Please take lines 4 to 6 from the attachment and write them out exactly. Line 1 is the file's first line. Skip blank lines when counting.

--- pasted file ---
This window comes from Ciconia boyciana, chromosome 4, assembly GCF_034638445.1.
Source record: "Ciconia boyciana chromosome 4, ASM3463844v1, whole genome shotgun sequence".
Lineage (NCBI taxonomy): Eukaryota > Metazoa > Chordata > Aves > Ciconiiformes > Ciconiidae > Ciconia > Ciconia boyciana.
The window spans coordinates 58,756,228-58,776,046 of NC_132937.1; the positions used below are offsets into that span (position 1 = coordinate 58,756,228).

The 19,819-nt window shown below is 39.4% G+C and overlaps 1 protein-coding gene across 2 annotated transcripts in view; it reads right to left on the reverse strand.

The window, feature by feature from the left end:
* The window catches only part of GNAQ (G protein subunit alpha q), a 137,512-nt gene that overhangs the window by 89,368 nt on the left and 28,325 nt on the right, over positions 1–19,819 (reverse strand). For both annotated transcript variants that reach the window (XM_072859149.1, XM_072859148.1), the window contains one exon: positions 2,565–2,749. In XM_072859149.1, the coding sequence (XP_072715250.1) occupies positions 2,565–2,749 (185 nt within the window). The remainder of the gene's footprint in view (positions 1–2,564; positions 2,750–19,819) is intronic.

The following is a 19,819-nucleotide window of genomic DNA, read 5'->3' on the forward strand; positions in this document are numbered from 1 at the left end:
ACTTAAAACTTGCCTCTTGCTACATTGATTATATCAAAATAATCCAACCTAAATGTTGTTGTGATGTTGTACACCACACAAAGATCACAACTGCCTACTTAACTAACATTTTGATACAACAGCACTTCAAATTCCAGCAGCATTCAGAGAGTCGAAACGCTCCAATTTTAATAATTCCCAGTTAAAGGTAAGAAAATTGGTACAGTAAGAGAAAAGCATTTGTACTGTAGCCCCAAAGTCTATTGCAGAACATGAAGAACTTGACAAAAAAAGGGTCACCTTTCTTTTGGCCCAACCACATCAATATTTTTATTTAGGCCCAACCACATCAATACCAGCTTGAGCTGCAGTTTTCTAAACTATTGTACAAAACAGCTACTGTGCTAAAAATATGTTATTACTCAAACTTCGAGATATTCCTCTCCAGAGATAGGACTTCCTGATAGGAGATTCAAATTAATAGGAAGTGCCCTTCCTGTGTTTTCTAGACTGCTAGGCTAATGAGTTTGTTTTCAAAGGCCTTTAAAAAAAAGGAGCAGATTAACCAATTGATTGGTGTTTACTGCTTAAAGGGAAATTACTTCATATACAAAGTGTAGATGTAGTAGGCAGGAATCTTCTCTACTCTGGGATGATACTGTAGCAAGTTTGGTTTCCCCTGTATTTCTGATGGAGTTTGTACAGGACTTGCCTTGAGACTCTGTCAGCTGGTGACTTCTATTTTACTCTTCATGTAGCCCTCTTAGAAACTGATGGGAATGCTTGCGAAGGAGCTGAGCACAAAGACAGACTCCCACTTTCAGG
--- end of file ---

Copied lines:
The window spans coordinates 58,756,228-58,776,046 of NC_132937.1; the positions used below are offsets into that span (position 1 = coordinate 58,756,228).

The 19,819-nt window shown below is 39.4% G+C and overlaps 1 protein-coding gene across 2 annotated transcripts in view; it reads right to left on the reverse strand.

The window, feature by feature from the left end: